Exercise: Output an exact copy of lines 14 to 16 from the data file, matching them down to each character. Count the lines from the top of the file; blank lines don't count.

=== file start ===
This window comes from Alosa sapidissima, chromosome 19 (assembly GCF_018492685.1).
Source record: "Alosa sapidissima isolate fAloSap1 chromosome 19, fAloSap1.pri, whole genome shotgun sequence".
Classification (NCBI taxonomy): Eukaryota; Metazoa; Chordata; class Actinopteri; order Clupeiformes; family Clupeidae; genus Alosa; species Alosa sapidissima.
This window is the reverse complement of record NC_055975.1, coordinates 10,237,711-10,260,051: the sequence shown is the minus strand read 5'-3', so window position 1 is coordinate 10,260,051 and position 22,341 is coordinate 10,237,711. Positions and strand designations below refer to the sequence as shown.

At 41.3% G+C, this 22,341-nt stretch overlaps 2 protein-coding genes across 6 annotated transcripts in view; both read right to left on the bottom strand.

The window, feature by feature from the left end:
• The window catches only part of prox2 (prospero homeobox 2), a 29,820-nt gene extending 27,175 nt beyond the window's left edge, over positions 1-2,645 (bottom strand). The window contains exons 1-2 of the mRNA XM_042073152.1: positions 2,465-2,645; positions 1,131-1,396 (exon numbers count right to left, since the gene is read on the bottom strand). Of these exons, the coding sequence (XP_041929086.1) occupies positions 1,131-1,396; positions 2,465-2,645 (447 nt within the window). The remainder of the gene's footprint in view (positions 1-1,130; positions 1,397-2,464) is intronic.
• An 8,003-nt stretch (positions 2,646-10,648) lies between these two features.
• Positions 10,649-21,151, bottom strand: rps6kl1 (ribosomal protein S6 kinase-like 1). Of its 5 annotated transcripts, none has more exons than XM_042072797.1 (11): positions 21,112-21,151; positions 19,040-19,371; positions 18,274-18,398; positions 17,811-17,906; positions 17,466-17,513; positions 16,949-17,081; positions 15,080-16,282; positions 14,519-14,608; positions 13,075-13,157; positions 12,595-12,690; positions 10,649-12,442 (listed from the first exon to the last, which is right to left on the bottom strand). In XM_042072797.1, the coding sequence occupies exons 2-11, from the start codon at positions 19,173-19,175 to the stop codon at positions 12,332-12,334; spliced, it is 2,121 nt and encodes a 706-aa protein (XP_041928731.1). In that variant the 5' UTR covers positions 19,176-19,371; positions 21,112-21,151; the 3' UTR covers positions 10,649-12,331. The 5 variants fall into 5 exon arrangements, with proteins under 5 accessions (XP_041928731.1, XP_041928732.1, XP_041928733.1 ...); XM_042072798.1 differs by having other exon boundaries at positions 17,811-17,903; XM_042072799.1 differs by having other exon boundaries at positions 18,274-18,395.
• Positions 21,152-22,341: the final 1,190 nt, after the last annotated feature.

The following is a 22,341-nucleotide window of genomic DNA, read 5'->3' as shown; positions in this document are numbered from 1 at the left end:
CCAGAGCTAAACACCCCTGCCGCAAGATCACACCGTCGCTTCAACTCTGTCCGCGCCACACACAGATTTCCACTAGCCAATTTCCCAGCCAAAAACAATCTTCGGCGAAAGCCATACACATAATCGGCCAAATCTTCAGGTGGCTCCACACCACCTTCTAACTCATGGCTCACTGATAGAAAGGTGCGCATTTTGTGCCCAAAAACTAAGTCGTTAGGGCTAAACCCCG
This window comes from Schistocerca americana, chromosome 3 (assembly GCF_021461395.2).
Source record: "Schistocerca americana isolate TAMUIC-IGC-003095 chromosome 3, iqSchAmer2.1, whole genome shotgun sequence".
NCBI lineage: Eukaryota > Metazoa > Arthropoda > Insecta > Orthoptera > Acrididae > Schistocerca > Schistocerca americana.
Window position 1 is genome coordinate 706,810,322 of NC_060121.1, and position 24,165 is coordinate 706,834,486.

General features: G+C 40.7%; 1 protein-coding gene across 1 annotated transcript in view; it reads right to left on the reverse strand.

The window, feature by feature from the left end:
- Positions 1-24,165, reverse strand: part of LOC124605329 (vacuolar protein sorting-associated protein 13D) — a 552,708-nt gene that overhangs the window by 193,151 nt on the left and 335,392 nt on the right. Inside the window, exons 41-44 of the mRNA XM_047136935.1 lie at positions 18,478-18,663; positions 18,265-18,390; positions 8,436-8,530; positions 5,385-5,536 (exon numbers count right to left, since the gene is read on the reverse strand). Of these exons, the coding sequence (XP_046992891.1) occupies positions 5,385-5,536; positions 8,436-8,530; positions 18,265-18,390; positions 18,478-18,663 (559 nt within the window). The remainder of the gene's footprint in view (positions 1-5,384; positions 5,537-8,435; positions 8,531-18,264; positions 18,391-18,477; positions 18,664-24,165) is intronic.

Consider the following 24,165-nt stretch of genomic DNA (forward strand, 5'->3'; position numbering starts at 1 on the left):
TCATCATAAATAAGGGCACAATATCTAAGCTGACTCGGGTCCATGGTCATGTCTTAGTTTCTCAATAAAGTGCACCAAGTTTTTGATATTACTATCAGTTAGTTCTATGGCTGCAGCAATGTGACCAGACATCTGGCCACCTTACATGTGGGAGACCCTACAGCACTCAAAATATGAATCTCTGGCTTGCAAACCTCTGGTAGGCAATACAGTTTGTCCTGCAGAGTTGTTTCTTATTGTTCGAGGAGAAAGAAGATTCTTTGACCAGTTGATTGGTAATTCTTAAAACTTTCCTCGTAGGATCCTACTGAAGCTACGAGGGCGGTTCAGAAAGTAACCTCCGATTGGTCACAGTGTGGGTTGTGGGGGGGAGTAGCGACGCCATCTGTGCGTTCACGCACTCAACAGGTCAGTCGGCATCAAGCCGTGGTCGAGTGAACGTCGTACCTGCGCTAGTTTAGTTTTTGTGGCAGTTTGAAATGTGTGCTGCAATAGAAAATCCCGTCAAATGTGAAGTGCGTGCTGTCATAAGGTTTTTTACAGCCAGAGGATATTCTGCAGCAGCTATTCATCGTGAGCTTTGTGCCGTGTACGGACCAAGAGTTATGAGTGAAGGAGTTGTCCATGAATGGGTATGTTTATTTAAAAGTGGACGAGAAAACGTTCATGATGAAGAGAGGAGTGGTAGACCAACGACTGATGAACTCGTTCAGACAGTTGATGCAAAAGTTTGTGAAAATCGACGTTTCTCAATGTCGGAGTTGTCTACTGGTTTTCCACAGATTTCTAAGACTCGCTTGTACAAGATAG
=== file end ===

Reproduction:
Source record: "Schistocerca americana isolate TAMUIC-IGC-003095 chromosome 3, iqSchAmer2.1, whole genome shotgun sequence".
NCBI lineage: Eukaryota > Metazoa > Arthropoda > Insecta > Orthoptera > Acrididae > Schistocerca > Schistocerca americana.
Window position 1 is genome coordinate 706,810,322 of NC_060121.1, and position 24,165 is coordinate 706,834,486.